Panelo on EJK ‘admission’: Duterte is Visayan, not adept at Filipino
Chief Presidential Legal Counsel Salvador Panelo on Sunday offered a new explanation for what appeared to be President Duterte’s admission of responsibility for extrajudicial killings (EJKs) in his brutal war on drugs: The President is a Visayan and cannot express himself clearly in Filipino, the national language.
Human rights activists and opponents of the President called for legal action against him on Friday after he, in a speech to government officials on Thursday, appeared to have admitted that he allowed extrajudicial killings in his crackdown on illegal drugs.
In that speech, the President chided unspecified critics in a tirade about which the context was not clear.
“What is my sin? Did I steal, even one peso? Did I prosecute somebody whom I jailed?” he said.
“My only sin is the extrajudicial killings,” he added, without elaborating.
No more doubt
Brad Adams, Asia director of New York-based Human Rights Watch, said the President’s “admission should erase any doubt about the culpability of the President” and prodded the International Criminal Court (ICC) to hasten a review of the complaints against him for crimes against humanity.
Mina Pimple, senior director for global operations of Amnesty International, said the President’s “apparent admission” highlighted “the urgent need for international investigations into the thousands of killings and other human rights violations” in the Philippines.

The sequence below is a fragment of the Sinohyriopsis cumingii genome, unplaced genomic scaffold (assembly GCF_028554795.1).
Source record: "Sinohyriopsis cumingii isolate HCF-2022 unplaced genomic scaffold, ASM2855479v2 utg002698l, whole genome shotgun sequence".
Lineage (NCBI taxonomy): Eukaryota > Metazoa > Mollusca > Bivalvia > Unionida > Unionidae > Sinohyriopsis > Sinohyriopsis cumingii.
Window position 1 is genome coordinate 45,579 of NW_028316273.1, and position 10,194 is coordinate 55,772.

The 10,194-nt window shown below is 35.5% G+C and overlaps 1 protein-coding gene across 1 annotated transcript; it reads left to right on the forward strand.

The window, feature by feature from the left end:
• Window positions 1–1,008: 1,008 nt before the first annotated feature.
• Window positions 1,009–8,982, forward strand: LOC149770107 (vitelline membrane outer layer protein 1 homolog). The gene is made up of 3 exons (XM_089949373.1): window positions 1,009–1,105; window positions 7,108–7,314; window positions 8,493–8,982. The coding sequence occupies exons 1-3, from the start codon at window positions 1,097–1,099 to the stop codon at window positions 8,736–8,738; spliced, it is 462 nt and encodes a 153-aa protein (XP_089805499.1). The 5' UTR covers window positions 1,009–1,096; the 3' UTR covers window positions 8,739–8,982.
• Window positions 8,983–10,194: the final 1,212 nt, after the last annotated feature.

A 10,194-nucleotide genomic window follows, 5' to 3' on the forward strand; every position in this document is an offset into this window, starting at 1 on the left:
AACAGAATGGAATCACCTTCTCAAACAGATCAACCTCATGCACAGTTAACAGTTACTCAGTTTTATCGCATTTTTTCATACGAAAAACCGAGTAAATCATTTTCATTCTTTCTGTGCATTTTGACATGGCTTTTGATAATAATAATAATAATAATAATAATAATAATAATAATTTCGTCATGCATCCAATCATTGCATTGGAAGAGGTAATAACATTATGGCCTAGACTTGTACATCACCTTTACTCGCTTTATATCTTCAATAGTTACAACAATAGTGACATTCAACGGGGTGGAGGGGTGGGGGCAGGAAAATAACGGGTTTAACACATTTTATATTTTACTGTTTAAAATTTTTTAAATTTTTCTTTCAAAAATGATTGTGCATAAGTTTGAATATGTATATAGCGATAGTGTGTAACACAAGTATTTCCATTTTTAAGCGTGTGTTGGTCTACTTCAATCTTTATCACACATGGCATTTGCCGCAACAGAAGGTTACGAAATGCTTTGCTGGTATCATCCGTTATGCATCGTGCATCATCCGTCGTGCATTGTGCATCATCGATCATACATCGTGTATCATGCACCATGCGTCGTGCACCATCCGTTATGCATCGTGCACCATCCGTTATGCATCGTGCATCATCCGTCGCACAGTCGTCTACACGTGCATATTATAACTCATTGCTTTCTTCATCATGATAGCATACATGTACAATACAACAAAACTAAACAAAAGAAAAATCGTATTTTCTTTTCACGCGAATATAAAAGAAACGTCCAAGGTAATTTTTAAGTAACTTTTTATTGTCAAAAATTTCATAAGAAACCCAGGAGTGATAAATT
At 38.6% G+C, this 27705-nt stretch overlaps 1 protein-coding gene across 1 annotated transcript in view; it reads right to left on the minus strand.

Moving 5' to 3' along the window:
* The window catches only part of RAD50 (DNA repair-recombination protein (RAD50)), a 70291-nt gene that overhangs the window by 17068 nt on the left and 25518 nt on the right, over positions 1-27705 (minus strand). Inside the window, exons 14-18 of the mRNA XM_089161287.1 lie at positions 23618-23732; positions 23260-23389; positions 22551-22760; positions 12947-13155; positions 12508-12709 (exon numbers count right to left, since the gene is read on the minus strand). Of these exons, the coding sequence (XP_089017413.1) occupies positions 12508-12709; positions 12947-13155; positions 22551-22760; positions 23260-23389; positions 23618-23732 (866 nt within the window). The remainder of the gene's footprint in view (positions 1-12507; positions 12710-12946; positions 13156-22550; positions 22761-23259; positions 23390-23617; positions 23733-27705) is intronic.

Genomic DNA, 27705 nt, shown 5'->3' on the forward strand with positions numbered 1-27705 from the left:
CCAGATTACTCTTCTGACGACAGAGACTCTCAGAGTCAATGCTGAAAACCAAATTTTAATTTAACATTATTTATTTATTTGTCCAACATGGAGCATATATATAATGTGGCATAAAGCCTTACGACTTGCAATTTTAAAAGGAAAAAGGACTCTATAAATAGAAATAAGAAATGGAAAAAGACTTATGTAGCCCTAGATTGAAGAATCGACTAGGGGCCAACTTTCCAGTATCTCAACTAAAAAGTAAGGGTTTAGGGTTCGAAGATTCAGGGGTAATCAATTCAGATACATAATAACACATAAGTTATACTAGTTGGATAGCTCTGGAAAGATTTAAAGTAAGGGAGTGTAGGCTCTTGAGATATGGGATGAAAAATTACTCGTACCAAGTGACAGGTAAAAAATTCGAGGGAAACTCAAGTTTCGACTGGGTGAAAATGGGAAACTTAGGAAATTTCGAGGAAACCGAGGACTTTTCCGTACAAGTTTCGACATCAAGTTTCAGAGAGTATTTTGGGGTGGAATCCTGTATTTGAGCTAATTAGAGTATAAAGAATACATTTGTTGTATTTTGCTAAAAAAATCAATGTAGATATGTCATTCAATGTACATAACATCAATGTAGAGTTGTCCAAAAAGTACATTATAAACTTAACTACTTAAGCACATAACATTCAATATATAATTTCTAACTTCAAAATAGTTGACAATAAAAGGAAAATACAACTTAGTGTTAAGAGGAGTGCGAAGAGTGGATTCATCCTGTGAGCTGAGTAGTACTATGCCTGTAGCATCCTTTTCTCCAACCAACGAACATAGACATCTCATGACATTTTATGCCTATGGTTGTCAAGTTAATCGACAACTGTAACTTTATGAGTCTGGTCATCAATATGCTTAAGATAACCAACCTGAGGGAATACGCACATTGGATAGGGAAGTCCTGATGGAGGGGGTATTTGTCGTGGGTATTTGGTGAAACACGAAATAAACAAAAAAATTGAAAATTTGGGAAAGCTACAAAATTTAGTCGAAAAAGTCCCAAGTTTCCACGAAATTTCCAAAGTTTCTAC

Oppositionist Sen. Risa Hontiveros said the President’s “verbal admission” was “solid evidence” against him.
Former Solicitor General Florin Hilbay urged the ICC to take the President’s statement as an admission of guilt.
Two complaints have been brought in the ICC against the President for the thousands of killings of mostly poor drug users and small-time peddlers of “shabu” (crystal meth) in the war on drugs.
The Philippine National Police acknowledges more than 4,500 killings in police sweeps of the slums, but insists the victims resisted arrest.
Rights groups, however, say the death toll is more than 12,000.
The President has denied ordering any killings in the war on drugs, but his speech on Thursday is proving a challenge for his aides to walk back.
Presidential spokesperson Harry Roque said on Friday that the President was just “being playful.”
Panelo tried a different explanation on Sunday, saying: “It is only the baseless allegation of him being behind the extrajudicial killings that appears to tar his governance. That was what he meant.”
“Nitpickers” were twisting the meaning of the President’s statement, Panelo said.
“Obviously, the President, being a Visayan, is not adept at expressing himself in Filipino,” he said.
Instead of distorting the President’s statement about the killings, his “incorrigible critics” should contribute to the government’s war on drugs, he said.
The killings have drawn international condemnation but his foreign secretary insists Mr. Duterte is just doing his job to protect the Philippines and its citizens from drug syndicates.
“We may sometimes differ in how we express ourselves, yet this should not be interpreted as turning our back on the universal declaration of human rights,” Foreign Secretary Alan Peter Cayetano said in a speech to the United Nations General Assembly on Saturday.
Cayetano assured world leaders that the Philippine government would always “protect the rights of law-abiding citizens and law enforcers over the rights of drug lords and criminals.” —With reports from Marlon Ramos and the wires
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